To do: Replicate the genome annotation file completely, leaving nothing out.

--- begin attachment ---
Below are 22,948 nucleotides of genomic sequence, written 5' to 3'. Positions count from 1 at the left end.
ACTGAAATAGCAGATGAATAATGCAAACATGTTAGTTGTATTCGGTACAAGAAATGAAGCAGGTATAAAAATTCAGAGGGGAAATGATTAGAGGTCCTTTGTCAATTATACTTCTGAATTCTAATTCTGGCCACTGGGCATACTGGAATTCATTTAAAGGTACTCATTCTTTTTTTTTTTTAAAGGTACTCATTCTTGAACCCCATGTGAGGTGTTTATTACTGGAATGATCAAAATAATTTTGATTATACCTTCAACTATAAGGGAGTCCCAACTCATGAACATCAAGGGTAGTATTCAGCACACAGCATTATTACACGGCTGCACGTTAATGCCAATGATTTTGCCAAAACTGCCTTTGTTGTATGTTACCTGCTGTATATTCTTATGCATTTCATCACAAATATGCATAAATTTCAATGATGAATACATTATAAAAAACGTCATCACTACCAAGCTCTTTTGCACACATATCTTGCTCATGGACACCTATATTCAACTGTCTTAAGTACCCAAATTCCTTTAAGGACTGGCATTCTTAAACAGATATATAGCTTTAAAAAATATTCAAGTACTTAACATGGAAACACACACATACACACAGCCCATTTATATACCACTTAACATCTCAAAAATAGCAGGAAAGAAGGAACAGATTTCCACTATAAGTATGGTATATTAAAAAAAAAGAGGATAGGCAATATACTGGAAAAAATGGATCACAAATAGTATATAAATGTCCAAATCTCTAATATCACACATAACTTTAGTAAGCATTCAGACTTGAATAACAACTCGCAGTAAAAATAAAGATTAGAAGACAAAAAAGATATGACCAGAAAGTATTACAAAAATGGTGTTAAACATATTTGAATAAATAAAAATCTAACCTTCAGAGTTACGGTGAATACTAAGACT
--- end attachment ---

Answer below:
Below are 22,948 nucleotides of genomic sequence, written 5' to 3'. Positions count from 1 at the left end.
ACTGAAATAGCAGATGAATAATGCAAACATGTTAGTTGTATTCGGTACAAGAAATGAAGCAGGTATAAAAATTCAGAGGGGAAATGATTAGAGGTCCTTTGTCAATTATACTTCTGAATTCTAATTCTGGCCACTGGGCATACTGGAATTCATTTAAAGGTACTCATTCTTTTTTTTTTTTAAAGGTACTCATTCTTGAACCCCATGTGAGGTGTTTATTACTGGAATGATCAAAATAATTTTGATTATACCTTCAACTATAAGGGAGTCCCAACTCATGAACATCAAGGGTAGTATTCAGCACACAGCATTATTACACGGCTGCACGTTAATGCCAATGATTTTGCCAAAACTGCCTTTGTTGTATGTTACCTGCTGTATATTCTTATGCATTTCATCACAAATATGCATAAATTTCAATGATGAATACATTATAAAAAACGTCATCACTACCAAGCTCTTTTGCACACATATCTTGCTCATGGACACCTATATTCAACTGTCTTAAGTACCCAAATTCCTTTAAGGACTGGCATTCTTAAACAGATATATAGCTTTAAAAAATATTCAAGTACTTAACATGGAAACACACACATACACACAGCCCATTTATATACCACTTAACATCTCAAAAATAGCAGGAAAGAAGGAACAGATTTCCACTATAAGTATGGTATATTAAAAAAAAAGAGGATAGGCAATATACTGGAAAAAATGGATCACAAATAGTATATAAATGTCCAAATCTCTAATATCACACATAACTTTAGTAAGCATTCAGACTTGAATAACAACTCGCAGTAAAAATAAAGATTAGAAGACAAAAAAGATATGACCAGAAAGTATTACAAAAATGGTGTTAAACATATTTGAATAAATAAAAATCTAACCTTCAGAGTTACGGTGAATACTAAGACT